All diets were prepared to be equal in macronutrient composition, with 11% protein, 20% fat but differing in fibre content: group A (control) received no added fibres, groups B to D received 5% fibres in the diet from different sources (whole flaxseed, ground flaxseed or flaxseed mucilage, respectively) and group E received 10% fibres from flaxseed mucilage. Faecal samples were analysed for total fat and energy content (Table 1.1).

1.2 Results

After 21 days on an one of six ad libitum diets, there were significant difference between the diets (p=0.013), where diet E resulted in significant lower body weight gain compared to all other diets after adjusting for initial body weight (Table 1.2).

TABLE 1.1 Faecal samples analysed for total fat and energy content Fecal non- Fecal fat Fecal energy fat energy Diet Feces excreted excretion excretion excretion group (g/d) (mg/d) (kcal/d) (kcal/d)# A-control 0.94a 113a 1.91a 0.91 B-whole 3.46b 271a 7.94b 5.54 C-ground 3.33bc 303a 8.24b 5.56 D-5musil 4.64c 264a 9.16b 6.82 E- 7.22d 719c 16.69c 10.33 10musil #Calculations based on mean values, thus no statistical analysis performed

TABLE 1.2 Body weight development of rats fed a high fat diet differing in fibre content (n = 10). Weight gain as % Final body weight Body weight of initial body Diet group (g) gain (g) weight# A-control 287.79a 88.82a 31.0 B-whole 290.60a 91.75a 31.6 C-ground 282.84a 85.41a 29.8 D-5muc 285.04a 86.87a 30.3 E-10muc 259.75b 60.68b 23.5 U-untreated 197.49* *Not included in statistical analysis #Calculations based on mean values, thus no statistical analysis performed

The amount of faeces excreted was clearly affected by an increased intake of fibres ranging from 0.94 g/d when given a control diet to 7.22 g/d. The increase in faecal matter is a result of both an increase in faecal water content (increased from app. 35% to 50%) and dry matter content (increased from app. 0.6 g/g to 3.5 g/d. There was no difference in feed or fat intake (g/d) between the rats on the different diets (p=0.32). Also, the dry matter content of the feed mixtures only varied little between the diets, ranging from 97.29 to 97.97%. We observed that differences in fibre content of the diets have not resulted in adaptation in terms of changes in absolute amounts of feed intake. Thus, the differences observed in faecal excretion patterns can only be ascribed to the composition of the feed mixtures (Table 1.3).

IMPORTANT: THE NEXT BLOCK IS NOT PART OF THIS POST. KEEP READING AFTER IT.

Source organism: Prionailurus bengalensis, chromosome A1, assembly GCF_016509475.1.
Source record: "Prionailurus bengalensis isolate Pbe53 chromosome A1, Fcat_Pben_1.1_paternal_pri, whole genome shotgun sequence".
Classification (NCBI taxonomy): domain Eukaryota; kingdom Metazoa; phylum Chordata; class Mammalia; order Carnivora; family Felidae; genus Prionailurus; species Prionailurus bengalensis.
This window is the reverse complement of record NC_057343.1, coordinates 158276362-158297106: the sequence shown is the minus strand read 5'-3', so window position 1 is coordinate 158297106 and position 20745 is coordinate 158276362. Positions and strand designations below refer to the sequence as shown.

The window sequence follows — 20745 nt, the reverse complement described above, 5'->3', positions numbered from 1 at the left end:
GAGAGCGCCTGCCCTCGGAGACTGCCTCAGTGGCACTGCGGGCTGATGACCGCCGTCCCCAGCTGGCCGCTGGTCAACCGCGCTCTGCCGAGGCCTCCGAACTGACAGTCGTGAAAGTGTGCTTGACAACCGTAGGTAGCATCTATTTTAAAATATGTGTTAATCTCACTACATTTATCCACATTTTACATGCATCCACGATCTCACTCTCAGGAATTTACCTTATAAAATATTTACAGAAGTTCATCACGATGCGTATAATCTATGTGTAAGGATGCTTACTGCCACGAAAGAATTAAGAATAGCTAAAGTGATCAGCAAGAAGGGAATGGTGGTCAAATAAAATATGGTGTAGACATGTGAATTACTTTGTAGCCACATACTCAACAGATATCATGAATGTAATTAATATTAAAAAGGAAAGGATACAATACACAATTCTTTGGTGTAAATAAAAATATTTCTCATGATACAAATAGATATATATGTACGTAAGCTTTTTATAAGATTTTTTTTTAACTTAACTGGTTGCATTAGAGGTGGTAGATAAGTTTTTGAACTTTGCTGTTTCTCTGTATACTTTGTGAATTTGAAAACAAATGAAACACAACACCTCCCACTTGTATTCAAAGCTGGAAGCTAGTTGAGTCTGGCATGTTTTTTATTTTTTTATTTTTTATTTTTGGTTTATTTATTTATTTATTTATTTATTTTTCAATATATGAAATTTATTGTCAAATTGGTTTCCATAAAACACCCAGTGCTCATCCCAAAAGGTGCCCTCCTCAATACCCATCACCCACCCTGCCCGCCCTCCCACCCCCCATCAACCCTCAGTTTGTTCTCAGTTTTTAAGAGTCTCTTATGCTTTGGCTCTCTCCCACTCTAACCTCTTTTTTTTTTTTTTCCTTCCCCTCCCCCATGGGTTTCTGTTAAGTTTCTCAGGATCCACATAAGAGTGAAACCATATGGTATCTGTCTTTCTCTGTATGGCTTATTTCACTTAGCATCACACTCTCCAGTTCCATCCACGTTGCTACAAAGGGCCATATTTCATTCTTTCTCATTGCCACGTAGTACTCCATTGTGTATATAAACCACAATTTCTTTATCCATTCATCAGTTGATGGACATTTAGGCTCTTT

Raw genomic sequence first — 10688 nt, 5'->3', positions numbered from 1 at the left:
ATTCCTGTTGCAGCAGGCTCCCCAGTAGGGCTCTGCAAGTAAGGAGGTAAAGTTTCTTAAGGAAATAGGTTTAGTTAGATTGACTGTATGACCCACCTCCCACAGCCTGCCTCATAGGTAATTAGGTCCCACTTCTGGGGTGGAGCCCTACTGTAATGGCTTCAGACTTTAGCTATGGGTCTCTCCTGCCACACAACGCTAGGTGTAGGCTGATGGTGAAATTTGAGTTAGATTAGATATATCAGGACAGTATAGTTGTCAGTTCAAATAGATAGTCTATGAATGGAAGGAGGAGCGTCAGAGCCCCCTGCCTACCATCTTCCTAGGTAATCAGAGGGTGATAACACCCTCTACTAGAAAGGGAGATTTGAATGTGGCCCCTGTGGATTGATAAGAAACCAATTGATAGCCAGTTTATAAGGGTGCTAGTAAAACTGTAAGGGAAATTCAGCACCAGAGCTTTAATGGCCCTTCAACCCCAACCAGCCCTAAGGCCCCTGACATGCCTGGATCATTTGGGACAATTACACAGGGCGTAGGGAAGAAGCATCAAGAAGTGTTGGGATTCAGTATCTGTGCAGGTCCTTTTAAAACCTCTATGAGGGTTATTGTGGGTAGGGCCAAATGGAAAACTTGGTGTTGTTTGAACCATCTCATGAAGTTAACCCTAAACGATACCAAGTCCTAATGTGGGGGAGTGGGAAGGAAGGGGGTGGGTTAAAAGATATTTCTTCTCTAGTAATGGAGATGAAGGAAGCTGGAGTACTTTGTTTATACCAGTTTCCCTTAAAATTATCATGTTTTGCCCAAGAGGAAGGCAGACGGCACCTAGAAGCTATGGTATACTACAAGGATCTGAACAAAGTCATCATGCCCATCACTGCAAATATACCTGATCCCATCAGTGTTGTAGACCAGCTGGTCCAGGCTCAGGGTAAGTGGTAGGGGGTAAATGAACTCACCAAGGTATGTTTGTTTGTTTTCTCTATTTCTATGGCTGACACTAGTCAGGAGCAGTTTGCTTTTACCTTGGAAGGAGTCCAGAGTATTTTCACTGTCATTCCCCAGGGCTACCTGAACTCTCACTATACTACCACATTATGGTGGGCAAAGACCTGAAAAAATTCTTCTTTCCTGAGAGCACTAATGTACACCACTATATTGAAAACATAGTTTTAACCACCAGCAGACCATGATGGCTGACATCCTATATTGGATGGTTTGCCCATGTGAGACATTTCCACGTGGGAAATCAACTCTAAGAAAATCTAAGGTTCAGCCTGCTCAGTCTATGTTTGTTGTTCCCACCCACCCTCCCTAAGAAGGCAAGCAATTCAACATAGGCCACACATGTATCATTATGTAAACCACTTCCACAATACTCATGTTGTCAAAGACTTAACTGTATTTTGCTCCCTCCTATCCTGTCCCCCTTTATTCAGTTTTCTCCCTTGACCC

The digestibility of energy was significantly affected by the differences in fibre content, in that group E, which was fed 10% of fibres from flaxseed mucilage, reduced the energy digestibility by app. 20% compared to the control group. When considering energy derived from non-fat sources, i.e. carbohydrates and protein, a similar pattern in reduction of the energy utilization is observed. Thus, although these fibres have been shown to have a high affinity to lipids, other nutritive components are affects by the addition of fibres to the diet.

TABLE 1.3 Feed intake and calculated energy digestibility after a 4d balance period in rats fed a high fat diet differing in fibre content (n = 9-10). Total Non-fat energy Fat energy Total Non-fat digest- digest- digest- Feed energy energy ibility ibility ibility Diet intake intake intake (% of (% of (% of group (g/d) (kcal/d) (kcal/d) intake) intake) intake) A- 14.25a 73.07 a 46.73 a 96.98 a 95.92 a 98.05 a control B- 15.56a 79.16 a 50.61 a 90.12 b 91.73 b 89.05 b whole C- 15.45a 77.74 a 49.72 a 89.52 b 90.54 b 88.80 b ground D- 14.88a 75.21 a 47.19 a 88.02 b 91.87 b 85.53 b 5musil E- 14.08a 70.44 a 45.43 a 77.28 c 74.98 d 77.25 c 10musil

1.3 Discussion and Conclusion